Making Frame and Panel Effect Doors - YouTube

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Last edited by bobj3; 09-19-2011 at 08:45 AM.
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post #5 of 11 (permalink) Old 09-18-2011, 06:06 PM
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Quote:
Originally Posted by bobj3 View Post
Hi Simon

They have been using MDF for cabinets for a very long time and you don't need face frames with them and they make spec.screws just for MDF so to say it will work out just fine..good luck with your project..by the way buy cabinet grade MDF...

=====
I will agree you can make them from 100% MDF, but just because they have been making them for a very long time doesn't mean they are the best choice for the kitchen. MDF doors are on the bottom of the quality list. I've replaced many that just don't stand up as well as the doors that have wood for the rail & stiles in kitchens. Kitchen doors take a lot of abuse like constant opening & closing & kids that like to slam & hang on them. Over time the screws come loose. Many homeowners regret the choice.

If budget is a factor then use MDF but my suggestion would be to upgrade the rails & stiles for a piece of mind. MDF ais better suited for shop grade cabinets.

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post #6 of 11 (permalink) Old 09-19-2011, 07:52 AM Thread Starter
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Hi All

Thanks so much for all the responses so far. Im afraid budget is the big problem here. Using the MDF and doing the DIY job brings it in line with what we can afford at the mo.

The existing base units, doors and such are all old and eventually the whole lot will need to go I think. The hope is that we could get 4 or 5 years out of the MDF ones and that it will look a bit more modern and clean, and less like living in somebodies cast offs.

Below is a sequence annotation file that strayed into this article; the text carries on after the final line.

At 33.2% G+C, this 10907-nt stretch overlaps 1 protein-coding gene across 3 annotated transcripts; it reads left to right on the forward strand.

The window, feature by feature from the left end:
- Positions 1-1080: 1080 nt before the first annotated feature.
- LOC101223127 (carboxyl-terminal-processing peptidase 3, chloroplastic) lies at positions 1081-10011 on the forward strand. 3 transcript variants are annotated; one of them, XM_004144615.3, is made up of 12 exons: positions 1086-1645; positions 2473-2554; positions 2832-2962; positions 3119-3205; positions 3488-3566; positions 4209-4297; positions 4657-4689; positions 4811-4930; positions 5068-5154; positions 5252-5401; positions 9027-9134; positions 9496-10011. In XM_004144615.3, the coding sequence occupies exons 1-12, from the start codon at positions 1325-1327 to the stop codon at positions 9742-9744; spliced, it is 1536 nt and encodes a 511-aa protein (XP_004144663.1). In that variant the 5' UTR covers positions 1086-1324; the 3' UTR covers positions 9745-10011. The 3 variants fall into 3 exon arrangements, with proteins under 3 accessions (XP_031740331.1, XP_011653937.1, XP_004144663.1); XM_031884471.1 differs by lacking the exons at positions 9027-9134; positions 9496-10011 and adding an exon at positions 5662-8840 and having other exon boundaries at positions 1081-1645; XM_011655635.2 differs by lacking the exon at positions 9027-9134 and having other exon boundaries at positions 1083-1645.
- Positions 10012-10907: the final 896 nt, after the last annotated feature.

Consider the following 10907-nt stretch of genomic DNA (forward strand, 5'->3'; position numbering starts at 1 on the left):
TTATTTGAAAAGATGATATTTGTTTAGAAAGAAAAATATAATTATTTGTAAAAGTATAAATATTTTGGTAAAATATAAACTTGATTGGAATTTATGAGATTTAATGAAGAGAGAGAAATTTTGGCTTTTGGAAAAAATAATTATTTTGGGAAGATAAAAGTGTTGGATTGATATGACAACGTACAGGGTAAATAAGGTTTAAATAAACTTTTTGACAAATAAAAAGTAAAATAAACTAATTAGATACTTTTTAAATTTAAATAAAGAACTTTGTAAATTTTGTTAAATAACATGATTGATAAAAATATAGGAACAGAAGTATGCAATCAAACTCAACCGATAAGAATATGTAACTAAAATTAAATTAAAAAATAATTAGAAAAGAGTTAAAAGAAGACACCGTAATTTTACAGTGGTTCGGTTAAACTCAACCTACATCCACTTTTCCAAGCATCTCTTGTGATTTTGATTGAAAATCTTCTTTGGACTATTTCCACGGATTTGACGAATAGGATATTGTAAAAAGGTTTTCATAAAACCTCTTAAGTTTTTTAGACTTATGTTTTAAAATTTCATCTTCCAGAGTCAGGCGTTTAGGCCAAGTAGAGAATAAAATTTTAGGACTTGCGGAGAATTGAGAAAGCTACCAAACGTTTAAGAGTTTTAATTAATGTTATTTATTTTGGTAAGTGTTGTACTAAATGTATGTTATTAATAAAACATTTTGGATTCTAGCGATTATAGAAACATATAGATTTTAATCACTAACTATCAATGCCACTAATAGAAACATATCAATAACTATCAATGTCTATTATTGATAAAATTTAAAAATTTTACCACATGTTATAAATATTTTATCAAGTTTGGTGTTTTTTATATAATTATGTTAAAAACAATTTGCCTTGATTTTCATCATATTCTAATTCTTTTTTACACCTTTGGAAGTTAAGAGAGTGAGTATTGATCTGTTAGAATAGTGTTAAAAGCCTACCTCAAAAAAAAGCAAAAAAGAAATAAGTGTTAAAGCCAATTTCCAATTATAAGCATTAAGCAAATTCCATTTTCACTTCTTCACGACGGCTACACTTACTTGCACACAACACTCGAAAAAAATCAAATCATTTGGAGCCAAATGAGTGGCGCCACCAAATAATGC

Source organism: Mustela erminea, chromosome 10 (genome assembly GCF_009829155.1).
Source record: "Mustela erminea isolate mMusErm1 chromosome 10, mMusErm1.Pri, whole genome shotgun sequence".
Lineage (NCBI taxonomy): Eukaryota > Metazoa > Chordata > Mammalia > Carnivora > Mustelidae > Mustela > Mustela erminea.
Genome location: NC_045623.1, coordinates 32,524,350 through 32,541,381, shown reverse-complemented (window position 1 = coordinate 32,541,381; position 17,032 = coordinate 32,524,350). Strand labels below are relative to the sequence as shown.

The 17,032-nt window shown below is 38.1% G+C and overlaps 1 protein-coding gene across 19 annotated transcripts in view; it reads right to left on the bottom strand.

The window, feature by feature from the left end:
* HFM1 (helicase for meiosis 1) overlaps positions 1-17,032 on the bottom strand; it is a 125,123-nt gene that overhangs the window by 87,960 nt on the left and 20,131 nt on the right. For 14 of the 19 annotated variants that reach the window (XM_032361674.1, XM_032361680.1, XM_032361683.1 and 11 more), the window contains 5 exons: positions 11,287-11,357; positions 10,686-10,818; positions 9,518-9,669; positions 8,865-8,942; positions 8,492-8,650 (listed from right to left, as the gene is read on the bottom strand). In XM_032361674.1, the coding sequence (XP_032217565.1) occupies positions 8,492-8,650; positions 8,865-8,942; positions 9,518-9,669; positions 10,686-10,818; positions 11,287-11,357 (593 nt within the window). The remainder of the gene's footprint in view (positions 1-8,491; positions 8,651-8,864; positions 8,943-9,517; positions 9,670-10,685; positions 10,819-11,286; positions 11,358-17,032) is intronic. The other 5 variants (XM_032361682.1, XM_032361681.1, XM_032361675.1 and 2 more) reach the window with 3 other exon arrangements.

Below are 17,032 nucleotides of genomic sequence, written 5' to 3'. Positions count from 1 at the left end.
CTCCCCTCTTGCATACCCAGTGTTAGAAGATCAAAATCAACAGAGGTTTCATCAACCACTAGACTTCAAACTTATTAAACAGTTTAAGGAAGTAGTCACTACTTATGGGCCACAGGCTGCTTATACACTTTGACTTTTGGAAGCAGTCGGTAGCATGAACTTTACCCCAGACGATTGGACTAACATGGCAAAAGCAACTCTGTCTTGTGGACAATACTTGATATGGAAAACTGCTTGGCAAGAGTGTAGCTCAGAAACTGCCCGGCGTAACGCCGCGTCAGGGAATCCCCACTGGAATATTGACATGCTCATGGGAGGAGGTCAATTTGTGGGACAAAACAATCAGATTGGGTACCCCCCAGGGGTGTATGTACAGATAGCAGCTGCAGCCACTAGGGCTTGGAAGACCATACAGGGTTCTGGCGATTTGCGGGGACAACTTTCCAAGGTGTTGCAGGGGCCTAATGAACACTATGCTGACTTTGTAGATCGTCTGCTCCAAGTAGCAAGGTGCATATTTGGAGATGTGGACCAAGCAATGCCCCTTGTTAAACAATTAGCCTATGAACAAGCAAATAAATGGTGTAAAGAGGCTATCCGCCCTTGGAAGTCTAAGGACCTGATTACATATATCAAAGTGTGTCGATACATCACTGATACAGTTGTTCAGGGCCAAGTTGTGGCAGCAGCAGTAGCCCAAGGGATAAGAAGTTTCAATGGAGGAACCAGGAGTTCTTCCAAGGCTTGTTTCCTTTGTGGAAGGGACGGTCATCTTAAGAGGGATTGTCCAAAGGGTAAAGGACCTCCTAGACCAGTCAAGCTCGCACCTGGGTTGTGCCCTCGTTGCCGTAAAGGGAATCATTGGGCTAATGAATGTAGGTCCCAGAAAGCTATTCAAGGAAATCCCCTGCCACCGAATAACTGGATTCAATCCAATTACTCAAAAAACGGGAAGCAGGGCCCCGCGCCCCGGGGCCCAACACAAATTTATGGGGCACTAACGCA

I think they will take a bashing from the kids too so maybe its not a bad thing to let them get throgh that phase before we spend more on them..

Thanks
Simon
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post #7 of 11 (permalink) Old 09-19-2011, 08:09 AM
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I think my first choice for stiles and rails would be poplar or paint grade maple if I were going to paint them. MDF just doesn't seem that it would give me the results I would want.

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post #8 of 11 (permalink) Old 09-20-2011, 04:49 PM
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If they are wood and in descent shape, is there any chance you could re-use the rails and stiles from the old doors and put in new mdf center panels? If they aren't that bad off you could clean up the wood stiles and rails saving you some money in the process.
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post #9 of 11 (permalink) Old 09-21-2011, 02:47 PM Thread Starter
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Im afraid the old doors are very nasty flat formica chipboard. Could be 20 years old plus by now. having said that they have lasted. The base units are not bad either, though a little off here and there.

I guess my worry is that gluing 6mm borders onto the 12mm backing might result in an unstable finshed product. If the 12mm expands or contracts differently than the 6mm for example I maght get warping.

Guess I could just use 18mm MDF and do a simple boarder routing and edging treatment on them. They would still be an improvement but might be very boaring also..

Anyway thanks for all the replies, its great to get the input.
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post #10 of 11 (permalink) Old 09-21-2011, 02:54 PM
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Hi Simon,
MDF does not expand & contract as wood would. It is more stable.